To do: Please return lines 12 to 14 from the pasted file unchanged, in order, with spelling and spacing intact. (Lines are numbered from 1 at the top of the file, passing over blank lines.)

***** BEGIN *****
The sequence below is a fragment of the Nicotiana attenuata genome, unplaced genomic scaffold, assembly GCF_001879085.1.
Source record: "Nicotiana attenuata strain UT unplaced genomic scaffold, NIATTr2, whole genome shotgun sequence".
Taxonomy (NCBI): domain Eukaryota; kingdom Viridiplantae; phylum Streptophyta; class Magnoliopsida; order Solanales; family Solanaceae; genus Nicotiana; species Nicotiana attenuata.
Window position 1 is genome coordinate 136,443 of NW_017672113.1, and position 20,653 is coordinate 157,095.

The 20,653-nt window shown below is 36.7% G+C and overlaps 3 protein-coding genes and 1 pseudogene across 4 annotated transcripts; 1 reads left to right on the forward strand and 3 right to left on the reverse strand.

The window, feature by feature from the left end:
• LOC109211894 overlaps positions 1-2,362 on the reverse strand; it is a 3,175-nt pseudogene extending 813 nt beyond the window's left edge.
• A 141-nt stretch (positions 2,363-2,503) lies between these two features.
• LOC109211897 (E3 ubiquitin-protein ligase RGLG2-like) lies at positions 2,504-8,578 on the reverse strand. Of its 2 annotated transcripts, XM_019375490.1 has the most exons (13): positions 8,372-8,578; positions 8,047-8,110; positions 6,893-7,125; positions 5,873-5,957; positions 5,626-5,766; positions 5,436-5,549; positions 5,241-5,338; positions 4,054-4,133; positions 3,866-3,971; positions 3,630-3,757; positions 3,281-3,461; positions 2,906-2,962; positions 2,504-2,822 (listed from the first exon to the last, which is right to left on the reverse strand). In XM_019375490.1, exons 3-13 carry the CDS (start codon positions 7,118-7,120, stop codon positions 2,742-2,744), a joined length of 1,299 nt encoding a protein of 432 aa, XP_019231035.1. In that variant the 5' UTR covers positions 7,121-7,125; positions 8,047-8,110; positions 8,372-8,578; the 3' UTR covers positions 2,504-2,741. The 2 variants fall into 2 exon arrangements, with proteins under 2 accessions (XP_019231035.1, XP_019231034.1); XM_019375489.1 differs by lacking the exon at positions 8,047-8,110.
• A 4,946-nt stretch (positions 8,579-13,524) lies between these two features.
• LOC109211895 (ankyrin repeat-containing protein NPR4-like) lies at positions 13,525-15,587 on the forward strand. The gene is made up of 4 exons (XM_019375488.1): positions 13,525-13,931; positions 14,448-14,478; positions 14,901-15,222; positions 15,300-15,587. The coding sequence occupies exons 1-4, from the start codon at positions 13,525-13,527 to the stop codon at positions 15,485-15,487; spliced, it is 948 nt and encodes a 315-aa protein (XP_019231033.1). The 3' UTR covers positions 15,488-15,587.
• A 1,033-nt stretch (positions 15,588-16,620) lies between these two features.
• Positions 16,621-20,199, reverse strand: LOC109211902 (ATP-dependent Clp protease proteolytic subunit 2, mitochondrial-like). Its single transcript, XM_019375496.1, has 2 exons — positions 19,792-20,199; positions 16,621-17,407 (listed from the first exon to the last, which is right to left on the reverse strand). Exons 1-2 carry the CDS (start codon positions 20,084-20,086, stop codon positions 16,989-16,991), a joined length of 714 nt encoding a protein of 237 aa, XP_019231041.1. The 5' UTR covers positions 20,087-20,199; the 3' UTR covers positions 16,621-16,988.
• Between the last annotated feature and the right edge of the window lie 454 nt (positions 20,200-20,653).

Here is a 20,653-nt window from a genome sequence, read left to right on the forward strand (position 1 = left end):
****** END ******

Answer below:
• A 1,033-nt stretch (positions 15,588-16,620) lies between these two features.
• Positions 16,621-20,199, reverse strand: LOC109211902 (ATP-dependent Clp protease proteolytic subunit 2, mitochondrial-like). Its single transcript, XM_019375496.1, has 2 exons — positions 19,792-20,199; positions 16,621-17,407 (listed from the first exon to the last, which is right to left on the reverse strand). Exons 1-2 carry the CDS (start codon positions 20,084-20,086, stop codon positions 16,989-16,991), a joined length of 714 nt encoding a protein of 237 aa, XP_019231041.1. The 5' UTR covers positions 20,087-20,199; the 3' UTR covers positions 16,621-16,988.
• Between the last annotated feature and the right edge of the window lie 454 nt (positions 20,200-20,653).